UN agrees next generation development goals

4 Aug 15

The United Nations’ 193 member states have reached a historic agreement on the next set of global development goals, which aim to end poverty, achieve sustainable economic growth and raise living standards by 2030.

The 2030 Agenda for Sustainable Development was finalised at the weekend after a two-year negotiating process.

It goes much further than the eight Millennium Development Goals (MDGs) set in 2000, as it addresses the root causes of poverty and the universal need for development that works for all people.

It comprises 17 goals, containing 169 targets, and will replace the MDGs, which end later this year.

Among the goals are commitments to achieve sustainable management of water sanitation, build resilient infrastructure, take action to combat climate change and strengthen global partnership for sustainable development.

Furthermore, its aims to sustain per capita economic growth in line with national circumstances and, in particular, hopes to achieve at least 7% of gross domestic product growth yearly in the least developed countries.

The UN also noted that the “positive” outcome of last month’s Financing for Development meeting in Addis Ababa was significant as it gave momentum to the last stretch of negotiation on the sustainable development agenda. As part of the finalised deal in Ethiopia, funds for the 2015-2030 development goals will be provided by rich countries. Donor nations agreed to set aside 0.7% of their gross national income for development aid.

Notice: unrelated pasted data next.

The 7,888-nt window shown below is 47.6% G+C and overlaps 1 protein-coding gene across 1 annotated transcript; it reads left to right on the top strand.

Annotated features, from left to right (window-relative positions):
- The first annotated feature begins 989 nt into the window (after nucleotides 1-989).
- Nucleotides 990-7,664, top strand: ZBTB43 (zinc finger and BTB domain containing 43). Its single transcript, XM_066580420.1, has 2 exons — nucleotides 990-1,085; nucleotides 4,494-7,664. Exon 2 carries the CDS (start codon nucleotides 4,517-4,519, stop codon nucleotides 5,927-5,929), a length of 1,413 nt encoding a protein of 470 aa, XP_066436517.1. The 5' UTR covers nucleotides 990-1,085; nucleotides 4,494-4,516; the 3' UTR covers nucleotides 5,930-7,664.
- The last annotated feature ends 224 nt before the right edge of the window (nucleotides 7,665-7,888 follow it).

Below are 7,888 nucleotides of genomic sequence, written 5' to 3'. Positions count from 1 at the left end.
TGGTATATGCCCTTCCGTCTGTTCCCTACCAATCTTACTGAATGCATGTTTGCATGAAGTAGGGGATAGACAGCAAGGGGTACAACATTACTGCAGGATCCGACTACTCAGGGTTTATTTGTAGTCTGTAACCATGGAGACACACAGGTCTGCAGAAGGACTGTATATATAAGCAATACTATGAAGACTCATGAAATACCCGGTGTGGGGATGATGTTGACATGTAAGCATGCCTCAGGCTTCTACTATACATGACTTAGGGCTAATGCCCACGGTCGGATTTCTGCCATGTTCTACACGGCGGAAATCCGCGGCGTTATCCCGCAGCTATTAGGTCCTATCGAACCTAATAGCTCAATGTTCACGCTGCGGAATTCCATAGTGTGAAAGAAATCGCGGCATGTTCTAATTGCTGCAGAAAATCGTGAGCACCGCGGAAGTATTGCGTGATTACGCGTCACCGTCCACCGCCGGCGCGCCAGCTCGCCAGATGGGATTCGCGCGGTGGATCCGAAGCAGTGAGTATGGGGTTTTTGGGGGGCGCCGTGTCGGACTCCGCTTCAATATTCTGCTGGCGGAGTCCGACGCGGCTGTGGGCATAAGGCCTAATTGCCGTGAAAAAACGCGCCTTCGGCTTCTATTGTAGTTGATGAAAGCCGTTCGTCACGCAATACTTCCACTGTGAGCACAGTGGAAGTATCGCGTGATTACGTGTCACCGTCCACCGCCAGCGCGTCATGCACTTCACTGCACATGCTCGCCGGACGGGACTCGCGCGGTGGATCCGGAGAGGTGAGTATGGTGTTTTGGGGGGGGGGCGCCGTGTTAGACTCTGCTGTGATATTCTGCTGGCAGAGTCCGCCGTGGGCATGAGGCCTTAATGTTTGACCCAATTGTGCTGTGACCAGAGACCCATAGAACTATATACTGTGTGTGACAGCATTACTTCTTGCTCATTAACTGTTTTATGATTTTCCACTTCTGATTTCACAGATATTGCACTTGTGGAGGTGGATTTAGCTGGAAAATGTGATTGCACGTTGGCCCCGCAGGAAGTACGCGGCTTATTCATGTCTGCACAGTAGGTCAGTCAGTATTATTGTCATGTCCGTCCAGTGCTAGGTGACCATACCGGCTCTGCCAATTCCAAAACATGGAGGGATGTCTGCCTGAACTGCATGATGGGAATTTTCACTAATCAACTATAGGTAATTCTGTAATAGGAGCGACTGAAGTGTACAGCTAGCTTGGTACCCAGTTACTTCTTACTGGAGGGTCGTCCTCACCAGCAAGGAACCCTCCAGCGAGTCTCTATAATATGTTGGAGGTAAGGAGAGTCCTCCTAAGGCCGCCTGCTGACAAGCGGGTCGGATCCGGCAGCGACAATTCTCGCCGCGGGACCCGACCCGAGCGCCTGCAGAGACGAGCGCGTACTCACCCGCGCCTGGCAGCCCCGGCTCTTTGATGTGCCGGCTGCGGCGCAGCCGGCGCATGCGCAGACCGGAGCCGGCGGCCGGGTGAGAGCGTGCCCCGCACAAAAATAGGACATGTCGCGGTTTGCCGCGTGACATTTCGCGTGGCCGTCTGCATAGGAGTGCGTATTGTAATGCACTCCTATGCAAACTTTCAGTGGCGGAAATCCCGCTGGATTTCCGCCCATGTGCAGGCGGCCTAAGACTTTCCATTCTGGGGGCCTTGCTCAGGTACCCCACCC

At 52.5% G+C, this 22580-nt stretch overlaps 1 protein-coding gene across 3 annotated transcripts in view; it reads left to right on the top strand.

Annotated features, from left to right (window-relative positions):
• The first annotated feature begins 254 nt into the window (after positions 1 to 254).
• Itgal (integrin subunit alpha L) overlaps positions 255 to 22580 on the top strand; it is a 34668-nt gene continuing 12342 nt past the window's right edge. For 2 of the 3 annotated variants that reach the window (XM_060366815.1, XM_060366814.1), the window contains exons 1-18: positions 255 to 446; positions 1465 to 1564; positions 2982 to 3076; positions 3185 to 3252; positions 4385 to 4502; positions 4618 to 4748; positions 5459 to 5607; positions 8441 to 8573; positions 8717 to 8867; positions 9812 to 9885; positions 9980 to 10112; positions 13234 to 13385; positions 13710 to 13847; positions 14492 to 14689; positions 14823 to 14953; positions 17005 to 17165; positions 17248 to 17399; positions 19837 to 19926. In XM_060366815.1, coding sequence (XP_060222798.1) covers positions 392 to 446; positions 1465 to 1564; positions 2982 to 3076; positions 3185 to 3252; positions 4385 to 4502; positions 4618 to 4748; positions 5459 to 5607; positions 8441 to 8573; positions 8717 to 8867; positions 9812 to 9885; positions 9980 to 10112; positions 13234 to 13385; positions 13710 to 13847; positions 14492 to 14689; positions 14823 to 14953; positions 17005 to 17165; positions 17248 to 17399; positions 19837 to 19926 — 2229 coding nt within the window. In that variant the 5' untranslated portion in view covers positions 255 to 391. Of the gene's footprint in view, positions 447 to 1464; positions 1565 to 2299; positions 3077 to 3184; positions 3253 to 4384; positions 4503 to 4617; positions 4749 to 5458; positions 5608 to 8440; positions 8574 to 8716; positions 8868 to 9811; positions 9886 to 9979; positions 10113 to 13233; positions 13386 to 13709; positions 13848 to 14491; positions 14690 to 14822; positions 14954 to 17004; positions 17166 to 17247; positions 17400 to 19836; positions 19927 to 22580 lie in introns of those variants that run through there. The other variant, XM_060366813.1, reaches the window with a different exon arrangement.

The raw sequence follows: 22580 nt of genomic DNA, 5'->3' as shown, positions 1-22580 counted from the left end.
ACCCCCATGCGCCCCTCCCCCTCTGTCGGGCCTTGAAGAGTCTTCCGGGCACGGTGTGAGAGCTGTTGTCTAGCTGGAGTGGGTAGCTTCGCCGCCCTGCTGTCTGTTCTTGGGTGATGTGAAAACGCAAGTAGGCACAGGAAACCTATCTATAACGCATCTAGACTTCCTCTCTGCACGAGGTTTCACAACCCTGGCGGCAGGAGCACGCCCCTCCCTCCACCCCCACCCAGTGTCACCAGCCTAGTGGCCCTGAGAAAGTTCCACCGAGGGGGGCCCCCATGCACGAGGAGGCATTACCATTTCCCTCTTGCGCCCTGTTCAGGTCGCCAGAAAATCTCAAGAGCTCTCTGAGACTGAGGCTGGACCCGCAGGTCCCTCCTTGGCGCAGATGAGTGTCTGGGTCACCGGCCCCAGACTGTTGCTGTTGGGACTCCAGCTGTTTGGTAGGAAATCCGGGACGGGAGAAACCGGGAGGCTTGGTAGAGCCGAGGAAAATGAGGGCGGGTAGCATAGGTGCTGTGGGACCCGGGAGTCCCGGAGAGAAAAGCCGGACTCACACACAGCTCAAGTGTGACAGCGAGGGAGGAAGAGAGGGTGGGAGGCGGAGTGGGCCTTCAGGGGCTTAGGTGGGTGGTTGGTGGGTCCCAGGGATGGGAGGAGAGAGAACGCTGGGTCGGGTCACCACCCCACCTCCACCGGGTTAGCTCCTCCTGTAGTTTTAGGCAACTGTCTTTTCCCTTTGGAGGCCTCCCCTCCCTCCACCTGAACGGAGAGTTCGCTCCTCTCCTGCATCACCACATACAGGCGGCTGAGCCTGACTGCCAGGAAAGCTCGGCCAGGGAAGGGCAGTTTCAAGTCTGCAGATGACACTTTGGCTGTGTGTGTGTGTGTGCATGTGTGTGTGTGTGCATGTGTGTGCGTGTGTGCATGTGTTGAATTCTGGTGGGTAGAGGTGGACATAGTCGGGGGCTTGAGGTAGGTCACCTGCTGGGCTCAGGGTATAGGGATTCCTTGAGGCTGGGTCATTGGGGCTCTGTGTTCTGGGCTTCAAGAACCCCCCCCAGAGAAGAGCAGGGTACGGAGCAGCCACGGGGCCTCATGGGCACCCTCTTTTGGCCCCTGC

However, the UN stressed that international public finance played an important part in regards to successfully mobilising public resources domestically in the poorest and most vulnerable countries.  

The UN said: “We acknowledge also the essential role of national parliaments through their enactment of legislation and adoption of budgets and their role in ensuring accountability for the effective implementation of our commitments.

“Governments and public institutions will also work closely on implementation with regional and local authorities, sub-regional institutions, international institutions, academia, philanthropic organisations, volunteer groups and others.”

The new development agenda will be formally adopted by 150 world leaders next month at a UN Sustainable Development summit in New York and will come into effect on 1 January 2016.

UN secretary-general Ban Ki-moon said the MDGs had helped to raise more than 1 billion people out of abject poverty over the past 15 years, but he added that the next generation goals included a “universal, transformative and integrated agenda” that would pave the way for a “historic turning point for our world.”

“This is the People’s Agenda, a plan of action for ending poverty in all its dimensions, irreversibly, everywhere, and leaving no one behind,” Ban said.

“We are resolved to free the human race within this generation from the tyranny of poverty and want and to heal and secure our planet for the present and for future generations.

“We are determined to take the bold and transformative steps which are urgently needed to shift the world onto a sustainable and resilient path. As we embark on this collective journey, we pledge that no one will be left behind.” 

  • Judith Ugwumadu
    Judith Ugwumadu

    Judith writes about public finance, public services and economics across Public Finance International and Public Finance. She previously undertook reporting stints at Financial Adviser, Global Security Finance and The Sunday Express.

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